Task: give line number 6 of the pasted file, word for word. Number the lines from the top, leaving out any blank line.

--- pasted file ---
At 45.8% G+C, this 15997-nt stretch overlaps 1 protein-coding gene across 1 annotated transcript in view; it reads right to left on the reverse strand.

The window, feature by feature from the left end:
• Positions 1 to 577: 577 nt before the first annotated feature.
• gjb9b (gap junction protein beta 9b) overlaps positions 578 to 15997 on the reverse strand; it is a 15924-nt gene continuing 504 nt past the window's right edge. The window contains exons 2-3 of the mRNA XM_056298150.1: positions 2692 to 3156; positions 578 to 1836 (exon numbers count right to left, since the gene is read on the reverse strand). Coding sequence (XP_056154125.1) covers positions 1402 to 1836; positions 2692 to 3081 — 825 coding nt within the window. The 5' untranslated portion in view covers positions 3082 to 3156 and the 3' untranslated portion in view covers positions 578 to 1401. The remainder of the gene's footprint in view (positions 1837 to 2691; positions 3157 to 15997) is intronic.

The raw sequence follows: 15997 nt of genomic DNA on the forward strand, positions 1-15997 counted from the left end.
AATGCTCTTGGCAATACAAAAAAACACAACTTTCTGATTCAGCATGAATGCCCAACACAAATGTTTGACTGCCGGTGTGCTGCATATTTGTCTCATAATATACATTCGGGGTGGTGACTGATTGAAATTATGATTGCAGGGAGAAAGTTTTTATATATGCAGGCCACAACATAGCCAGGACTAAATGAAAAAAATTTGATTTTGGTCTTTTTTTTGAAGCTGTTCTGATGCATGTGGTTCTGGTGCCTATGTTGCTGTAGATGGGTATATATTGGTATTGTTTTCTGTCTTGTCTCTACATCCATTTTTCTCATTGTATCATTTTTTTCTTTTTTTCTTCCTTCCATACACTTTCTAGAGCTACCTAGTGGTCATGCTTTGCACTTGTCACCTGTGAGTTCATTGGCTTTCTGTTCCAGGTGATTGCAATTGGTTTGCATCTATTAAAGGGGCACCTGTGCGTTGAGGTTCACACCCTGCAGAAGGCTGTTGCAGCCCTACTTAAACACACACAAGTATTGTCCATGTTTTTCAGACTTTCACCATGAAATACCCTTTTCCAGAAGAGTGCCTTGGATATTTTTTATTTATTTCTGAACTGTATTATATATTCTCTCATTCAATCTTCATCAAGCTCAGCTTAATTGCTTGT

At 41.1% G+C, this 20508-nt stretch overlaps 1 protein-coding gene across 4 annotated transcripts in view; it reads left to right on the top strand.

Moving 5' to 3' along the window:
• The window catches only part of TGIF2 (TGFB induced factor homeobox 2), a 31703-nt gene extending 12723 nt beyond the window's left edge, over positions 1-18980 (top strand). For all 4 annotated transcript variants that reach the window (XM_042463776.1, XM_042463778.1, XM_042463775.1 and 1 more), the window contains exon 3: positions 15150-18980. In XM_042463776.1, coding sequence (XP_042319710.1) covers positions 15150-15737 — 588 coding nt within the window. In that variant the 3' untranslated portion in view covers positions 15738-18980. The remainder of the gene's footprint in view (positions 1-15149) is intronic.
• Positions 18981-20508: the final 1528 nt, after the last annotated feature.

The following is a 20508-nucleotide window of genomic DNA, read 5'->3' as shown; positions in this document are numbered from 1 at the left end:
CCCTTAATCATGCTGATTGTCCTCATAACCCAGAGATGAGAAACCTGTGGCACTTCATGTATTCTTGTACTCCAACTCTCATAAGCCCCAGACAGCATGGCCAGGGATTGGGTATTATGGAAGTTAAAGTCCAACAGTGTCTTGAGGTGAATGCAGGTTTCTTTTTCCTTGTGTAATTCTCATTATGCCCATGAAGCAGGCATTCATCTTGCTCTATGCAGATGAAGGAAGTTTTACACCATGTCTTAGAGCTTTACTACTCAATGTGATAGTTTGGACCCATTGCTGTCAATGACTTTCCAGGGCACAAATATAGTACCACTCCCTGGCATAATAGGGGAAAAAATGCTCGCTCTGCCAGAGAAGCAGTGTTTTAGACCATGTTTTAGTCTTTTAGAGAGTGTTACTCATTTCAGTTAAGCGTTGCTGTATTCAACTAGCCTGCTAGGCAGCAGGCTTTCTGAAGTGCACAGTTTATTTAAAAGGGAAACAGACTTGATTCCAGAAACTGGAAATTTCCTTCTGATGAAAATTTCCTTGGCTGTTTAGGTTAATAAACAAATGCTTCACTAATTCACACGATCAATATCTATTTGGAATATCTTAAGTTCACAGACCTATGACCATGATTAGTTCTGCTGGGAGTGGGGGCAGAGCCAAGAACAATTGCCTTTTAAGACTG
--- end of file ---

AATGCTCTTGGCAATACAAAAAAACACAACTTTCTGATTCAGCATGAATGCCCAACACAAATGTTTGACTGCCGGTGTGCTGCATATTTGTCTCATAATATACATTCGGGGTGGTGACTGATTGAAATTATGATTGCAGGGAGAAAGTTTTTATATATGCAGGCCACAACATAGCCAGGACTAAATGAAAAAAATTTGATTTTGGTCTTTTTTTTGAAGCTGTTCTGATGCATGTGGTTCTGGTGCCTATGTTGCTGTAGATGGGTATATATTGGTATTGTTTTCTGTCTTGTCTCTACATCCATTTTTCTCATTGTATCATTTTTTTCTTTTTTTCTTCCTTCCATACACTTTCTAGAGCTACCTAGTGGTCATGCTTTGCACTTGTCACCTGTGAGTTCATTGGCTTTCTGTTCCAGGTGATTGCAATTGGTTTGCATCTATTAAAGGGGCACCTGTGCGTTGAGGTTCACACCCTGCAGAAGGCTGTTGCAGCCCTACTTAAACACACACAAGTATTGTCCATGTTTTTCAGACTTTCACCATGAAATACCCTTTTCCAGAAGAGTGCCTTGGATATTTTTTATTTATTTCTGAACTGTATTATATATTCTCTCATTCAATCTTCATCAAGCTCAGCTTAATTGCTTGT